GB: Collaborative material management is the next big thing. Having best practices and intelligence in place at the point of material reservation, or allocation at the brand level, gives you better value. It enables you to pre-position materials and guarantee their availability.
This was important in the cotton crisis in 2010/11 when the prices skyrocketed, and people had to reserve material because China was hoarding it. Now the cotton crisis has levelled out, but the principles are still the same.
I’ve been talking to materials experts, and they know that by managing your materials intelligently at a buying level, you can maintain a desirable price point for a long programme. Denim brands, for example, is always going to buy a lot of denim, so they can go ahead and reserve their fabric at the mill level, but monitor it to see whether their prices fluctuate. What we’re doing is giving brands the ability, through reporting, to do fibre cost analysis compared to usage at the seasonal or line level.
For example, say I’m the guy who looks at the prices of cotton derivatives over time, and then says, “well I can do better in China or Vietnam than with my current supplier.” If my Spring 2014 line uses 40% cotton across every material across the entire line, for example, I can use effective reporting to figure out whether I obtained 40%, 50% or 60% of my cotton from one raw materials provider will cause my prices to go down.
BH: Presumably, in that scenario, you can use that kind of short-term intelligence to minimise wastage?
GB: At that point we get into liability. How much material am I using? I reserve this much, I use this much. Other vendors can do this, but they can’t do all of the additional reporting that we can: vendor performance; performance by material type; performance by delivery time.
Because we have the raw material purchase order visible, when the raw material is shipped out of the mill it’s checked. That gives us the ability to track vendor performance where materials are concerned at a really micro level, and allows us to negotiate from an informed perspective on things like materials lead times.
Of course this is a very detailed process, so it’s only going to be for your key materials, and for long programmes.
BH: It would be overkill for anything with a faster turnaround, I imagine.
GB: You simply wouldn’t be able to collect the data for it. Many of our customers are doing a lot of raw material management with us, for example, but they also have some prouducts that they only make one or two thousand of. They have a bag that’s made of some sort of fur, and that’s an $8,000 bag. Of course, they go to one shop in Italy for the fur – and they’re only buying enough for 2,000 so they don’t need to manage that material.
But when we look at larger brands that might use a lot of cotton as an example. that kind of intelligence really starts to come into its own. And of course we have mobile applications planned to go with all of this, which is definitely enough for one year!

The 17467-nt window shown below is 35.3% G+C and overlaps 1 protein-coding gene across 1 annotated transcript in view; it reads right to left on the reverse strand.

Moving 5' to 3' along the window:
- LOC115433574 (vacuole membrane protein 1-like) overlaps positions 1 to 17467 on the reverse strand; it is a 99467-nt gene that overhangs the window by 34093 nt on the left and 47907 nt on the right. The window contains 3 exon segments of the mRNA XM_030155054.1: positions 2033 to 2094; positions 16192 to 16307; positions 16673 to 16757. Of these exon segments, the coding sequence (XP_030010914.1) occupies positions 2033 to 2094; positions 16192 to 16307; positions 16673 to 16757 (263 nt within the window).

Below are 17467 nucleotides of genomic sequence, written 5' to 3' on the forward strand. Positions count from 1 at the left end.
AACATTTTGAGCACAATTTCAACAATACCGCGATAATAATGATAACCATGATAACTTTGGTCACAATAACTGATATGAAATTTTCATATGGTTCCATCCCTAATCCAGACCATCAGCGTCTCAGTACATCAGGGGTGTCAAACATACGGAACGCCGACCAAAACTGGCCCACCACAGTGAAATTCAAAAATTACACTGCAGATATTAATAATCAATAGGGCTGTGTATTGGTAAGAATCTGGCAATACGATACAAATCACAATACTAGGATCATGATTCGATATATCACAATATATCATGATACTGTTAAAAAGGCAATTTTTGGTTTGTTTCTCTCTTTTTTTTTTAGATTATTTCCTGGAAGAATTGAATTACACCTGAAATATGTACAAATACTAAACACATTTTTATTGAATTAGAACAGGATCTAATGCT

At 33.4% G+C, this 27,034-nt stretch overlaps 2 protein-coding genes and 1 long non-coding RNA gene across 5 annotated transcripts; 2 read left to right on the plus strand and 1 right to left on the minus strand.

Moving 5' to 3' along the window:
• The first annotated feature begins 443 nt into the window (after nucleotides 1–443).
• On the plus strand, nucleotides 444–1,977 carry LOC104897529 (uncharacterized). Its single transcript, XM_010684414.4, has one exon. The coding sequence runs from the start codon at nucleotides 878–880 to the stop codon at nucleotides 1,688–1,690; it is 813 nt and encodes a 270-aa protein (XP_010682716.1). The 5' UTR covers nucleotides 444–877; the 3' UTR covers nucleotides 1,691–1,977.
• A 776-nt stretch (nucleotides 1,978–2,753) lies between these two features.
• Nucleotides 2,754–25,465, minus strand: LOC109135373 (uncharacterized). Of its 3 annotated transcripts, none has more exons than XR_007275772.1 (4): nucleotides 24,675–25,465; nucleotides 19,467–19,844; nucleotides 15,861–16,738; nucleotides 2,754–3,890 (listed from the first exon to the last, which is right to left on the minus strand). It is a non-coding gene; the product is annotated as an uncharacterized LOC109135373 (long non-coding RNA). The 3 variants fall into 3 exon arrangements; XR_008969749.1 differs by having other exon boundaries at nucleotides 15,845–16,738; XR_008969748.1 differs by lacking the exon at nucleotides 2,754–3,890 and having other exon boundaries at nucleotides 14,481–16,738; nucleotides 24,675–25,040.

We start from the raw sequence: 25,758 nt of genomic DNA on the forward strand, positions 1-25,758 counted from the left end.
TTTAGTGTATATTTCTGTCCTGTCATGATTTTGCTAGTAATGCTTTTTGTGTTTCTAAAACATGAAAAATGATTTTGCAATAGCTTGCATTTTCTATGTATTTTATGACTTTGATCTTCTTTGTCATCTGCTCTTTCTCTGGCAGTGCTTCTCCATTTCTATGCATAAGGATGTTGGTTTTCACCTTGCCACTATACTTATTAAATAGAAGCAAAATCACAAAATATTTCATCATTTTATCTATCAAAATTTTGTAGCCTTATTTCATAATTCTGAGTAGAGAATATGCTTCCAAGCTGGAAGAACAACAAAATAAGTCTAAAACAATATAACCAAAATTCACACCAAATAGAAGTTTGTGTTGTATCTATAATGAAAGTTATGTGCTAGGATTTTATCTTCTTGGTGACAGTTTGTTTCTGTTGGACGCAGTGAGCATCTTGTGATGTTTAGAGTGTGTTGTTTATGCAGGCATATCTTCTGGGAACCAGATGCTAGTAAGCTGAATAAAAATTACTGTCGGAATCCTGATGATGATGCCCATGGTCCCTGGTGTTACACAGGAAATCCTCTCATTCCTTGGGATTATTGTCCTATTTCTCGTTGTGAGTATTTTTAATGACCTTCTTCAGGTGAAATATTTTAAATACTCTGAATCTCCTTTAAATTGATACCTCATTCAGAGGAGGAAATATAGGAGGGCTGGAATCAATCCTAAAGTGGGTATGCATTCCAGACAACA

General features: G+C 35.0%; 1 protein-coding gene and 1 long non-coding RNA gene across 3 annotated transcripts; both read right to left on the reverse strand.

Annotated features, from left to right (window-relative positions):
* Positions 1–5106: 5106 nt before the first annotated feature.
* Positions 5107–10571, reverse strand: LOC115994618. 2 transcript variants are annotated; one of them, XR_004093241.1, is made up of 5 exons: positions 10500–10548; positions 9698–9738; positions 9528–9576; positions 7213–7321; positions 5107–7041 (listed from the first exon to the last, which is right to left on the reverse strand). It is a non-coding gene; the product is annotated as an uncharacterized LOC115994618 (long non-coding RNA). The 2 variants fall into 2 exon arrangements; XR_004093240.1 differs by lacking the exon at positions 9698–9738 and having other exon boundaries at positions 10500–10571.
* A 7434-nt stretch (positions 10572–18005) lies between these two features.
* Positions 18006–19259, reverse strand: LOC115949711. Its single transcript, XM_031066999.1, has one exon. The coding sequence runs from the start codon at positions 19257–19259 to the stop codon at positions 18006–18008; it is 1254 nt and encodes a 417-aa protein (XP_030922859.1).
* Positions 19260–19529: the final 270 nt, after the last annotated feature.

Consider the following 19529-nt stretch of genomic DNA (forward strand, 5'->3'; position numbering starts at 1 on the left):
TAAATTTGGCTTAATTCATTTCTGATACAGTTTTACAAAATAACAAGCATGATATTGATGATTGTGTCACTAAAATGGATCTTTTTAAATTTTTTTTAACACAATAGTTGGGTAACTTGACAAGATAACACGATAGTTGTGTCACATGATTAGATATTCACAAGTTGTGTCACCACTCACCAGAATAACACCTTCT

BH: You’ve talked a lot about compliance and supply chain management that’s either driven by the hunt for better margins or by regulation. These are all reactive things – these are scenarios where an issue arises and retailers scrabble to keep up. How much of your business comes from that sort of reactivity, would you say, versus how much comes from retailers and brands who are planning ahead?
GB: I’m going to use a hypothetical example for that one. Say we work for a brand, and suddenly we’re seeing massive demand for this one wash of jean. I need more of them, so I suddenly need to know what my lead-time is for that material, because of all the washes that are involved in that jean it might take some time to get hold of it, and I need an answer as to whether I can get it. If I have the opposite, and that particular wash falls completely flat, I need to know whether I can re-use that material for something or whether I have a liability on my hands. So there’s a lot of information that goes into making these decisions, and whether they’re predictive or reactive, the need is the same.
So when we’re at a retail show and people ask what we do for retailing? The answer is right there, but it’s way back. What we do factors into the consumer experience but it’s conceptual, and it’s so far back in your supply chain that it’s only really understandable at the executive level.
BH: It does directly contribute to the customer, but at several removes. So if NRF is fundamentally a retail show, that perhaps explains why interest in your products here is so changeable – because it’s driven from the executive level down.
GB: I asked some of the people who stopped by our booth this year what they were buying, and I heard a lot of, “well we aren’t buying anything. We’re looking to see what’s out there.”
This is now a technology show, and for the time being at least the focus is on technology that will make the store experience better and that’s palatable to the IT user rather than the business user. But our target is the business user too, because it’s the business that has these problems.